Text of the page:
One of the primary beneficiaries of the growth in mobile phones, tablets and the like is ARM Holdings (ARMH), with its power-efficient low-performance chip architecture that dominates the growing mobile phone and tablet markets. Others would be Qualcomm (QCOM), Samsung and Texas Instruments (TXN). As such, we remain upbeat about these companies in 2011.
The ongoing strength in these markets has also spurred growth at foundries which actually performed much better than expected in 2010 and can look forward to a good 2011 as well. As a result, we have turned bullish on the sector, encouraging investors to accumulate shares of Taiwan Semiconductor (TSM), United Microelectronics Corp (UMC) and Semiconductor Manufacturing International (SMI).
We are also increasingly optimistic about Intel and AMD, given their focus on the data center segment. Although we are a wee bit cautious on Intel’s other growth initiatives and are unsure about where it wants to go with the two big acquisitions announced this year, the company’s market position, cash balance, technology lead and management strategy and execution are positives in our opinion.
AMD is also worth watching, as management has been delivering on its promises. Moreover, the company has been rationalizing its debt, increasing focus on R&D and operating a lower-cost model, in short, doing all the right things.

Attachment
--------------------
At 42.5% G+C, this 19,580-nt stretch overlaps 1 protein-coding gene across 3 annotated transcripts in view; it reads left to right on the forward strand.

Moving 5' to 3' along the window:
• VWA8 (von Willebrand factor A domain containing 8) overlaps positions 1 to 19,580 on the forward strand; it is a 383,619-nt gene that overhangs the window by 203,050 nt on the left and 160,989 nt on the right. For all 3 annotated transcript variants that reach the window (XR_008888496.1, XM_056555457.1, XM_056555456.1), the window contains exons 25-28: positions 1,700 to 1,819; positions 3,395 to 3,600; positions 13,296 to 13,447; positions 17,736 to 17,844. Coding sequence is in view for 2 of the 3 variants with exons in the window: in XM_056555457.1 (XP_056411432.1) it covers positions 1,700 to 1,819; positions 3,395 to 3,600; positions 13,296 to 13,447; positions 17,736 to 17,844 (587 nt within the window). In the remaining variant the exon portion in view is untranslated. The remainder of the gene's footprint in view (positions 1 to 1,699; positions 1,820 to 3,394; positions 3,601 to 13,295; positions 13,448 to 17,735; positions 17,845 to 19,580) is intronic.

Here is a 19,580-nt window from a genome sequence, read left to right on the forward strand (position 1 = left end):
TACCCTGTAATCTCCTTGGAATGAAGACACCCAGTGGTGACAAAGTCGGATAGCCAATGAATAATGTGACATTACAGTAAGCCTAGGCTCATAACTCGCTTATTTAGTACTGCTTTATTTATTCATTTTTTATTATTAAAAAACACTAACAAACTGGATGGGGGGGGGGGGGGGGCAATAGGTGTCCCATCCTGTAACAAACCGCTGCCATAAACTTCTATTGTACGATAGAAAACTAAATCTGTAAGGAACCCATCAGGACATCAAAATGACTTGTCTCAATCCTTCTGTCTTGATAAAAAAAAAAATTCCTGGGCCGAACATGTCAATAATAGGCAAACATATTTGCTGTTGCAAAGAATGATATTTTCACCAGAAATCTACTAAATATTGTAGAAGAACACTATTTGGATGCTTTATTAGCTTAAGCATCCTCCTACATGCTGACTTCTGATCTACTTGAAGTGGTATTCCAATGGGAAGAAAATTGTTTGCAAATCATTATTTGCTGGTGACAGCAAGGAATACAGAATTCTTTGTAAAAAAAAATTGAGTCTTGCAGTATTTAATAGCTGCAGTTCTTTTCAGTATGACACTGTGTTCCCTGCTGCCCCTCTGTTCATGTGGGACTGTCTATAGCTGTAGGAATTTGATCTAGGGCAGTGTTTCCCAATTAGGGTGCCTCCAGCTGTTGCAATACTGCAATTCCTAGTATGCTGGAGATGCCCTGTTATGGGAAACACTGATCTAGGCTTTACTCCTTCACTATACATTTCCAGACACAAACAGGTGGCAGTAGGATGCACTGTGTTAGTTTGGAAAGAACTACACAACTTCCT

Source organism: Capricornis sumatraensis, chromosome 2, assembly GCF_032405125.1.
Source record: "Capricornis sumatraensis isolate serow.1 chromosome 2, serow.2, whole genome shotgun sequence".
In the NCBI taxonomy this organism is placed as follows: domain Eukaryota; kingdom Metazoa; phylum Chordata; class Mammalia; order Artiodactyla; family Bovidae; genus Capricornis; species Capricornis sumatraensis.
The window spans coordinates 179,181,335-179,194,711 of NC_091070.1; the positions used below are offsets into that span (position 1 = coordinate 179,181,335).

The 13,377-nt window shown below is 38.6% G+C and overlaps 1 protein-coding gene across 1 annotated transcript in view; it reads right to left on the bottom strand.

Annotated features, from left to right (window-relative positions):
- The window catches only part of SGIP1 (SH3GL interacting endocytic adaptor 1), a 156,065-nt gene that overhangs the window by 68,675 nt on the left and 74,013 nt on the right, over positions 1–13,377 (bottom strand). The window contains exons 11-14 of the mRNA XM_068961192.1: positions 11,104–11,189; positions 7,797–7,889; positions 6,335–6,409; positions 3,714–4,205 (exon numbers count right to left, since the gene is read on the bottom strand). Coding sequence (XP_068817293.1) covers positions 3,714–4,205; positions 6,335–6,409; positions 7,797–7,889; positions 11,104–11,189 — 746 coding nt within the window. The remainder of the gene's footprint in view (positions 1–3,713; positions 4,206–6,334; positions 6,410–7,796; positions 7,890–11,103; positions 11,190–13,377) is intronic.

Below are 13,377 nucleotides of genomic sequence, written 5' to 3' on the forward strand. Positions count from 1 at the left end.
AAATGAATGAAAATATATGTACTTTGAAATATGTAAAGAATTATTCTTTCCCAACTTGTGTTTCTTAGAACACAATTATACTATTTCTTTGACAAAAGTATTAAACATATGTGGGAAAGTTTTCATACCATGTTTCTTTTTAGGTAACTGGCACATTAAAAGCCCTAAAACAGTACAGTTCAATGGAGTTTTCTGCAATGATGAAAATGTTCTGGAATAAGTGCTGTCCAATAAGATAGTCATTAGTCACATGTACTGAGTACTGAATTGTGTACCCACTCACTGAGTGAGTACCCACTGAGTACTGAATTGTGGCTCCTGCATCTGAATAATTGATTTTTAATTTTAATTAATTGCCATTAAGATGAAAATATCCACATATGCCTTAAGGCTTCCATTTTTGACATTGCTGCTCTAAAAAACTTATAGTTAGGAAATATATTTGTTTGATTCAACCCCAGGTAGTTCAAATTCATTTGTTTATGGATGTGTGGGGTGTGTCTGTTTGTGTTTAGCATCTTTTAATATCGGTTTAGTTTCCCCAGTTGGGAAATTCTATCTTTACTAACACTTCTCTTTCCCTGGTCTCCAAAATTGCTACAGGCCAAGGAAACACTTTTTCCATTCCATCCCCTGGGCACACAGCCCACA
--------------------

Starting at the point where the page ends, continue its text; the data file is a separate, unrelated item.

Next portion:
The analog and mixed-signal market is dependent on innovation. Consequently, these products generate higher margins than digital products. They are also more customized and have longer life cycles. These advantages are not lost on U.S. players, so the number of companies entering the market is on the rise.
Our favorites in this area include Texas Instruments, Linear Technology (LLTC), Analog Devices (ADI), Semtech Corp (SMTC), Intersil Corp (ISIL) and Maxim Integrated Products (MXIM). Although some of these companies would no doubt perform better than others, they are, for the most part, highly diversified, high-margin businesses. We believe these companies will generate moderate growth in 2011, representing good defensive plays.
We believe that the good fortune enjoyed by equipment suppliers in 2010 will not continue in 2011. All the companies here had been severely impacted by the recession, as foundries, memory and logic makers decided to cut capex.
Both Gartner and SEMI projected triple-digit growth in semiconductor capex spending this year and most companies are tracking in line with that forecast. However, order patterns across the segment are indicative of a slowdown in 2011, as forecasted by Gartner and SEMI. Consequently, we have now turned a bit cautious about companies like Applied Materials (AMAT), KLA-Tencor Corp (KLAC) and Novellus Systems (NVLS) that were very hot six months ago.
We do not anticipate significant growth in the semiconductor sector in 2011, although we do not really see any great weaknesses either. However, we would caution investors about companies with relatively weak financials, such as Exar Corp (EXAR) and FormFactor (FORM). For instance, FORM continues to burn cash despite strong demand for its specialized probe cards. It also has significant customer and market concentration that increase execution risks.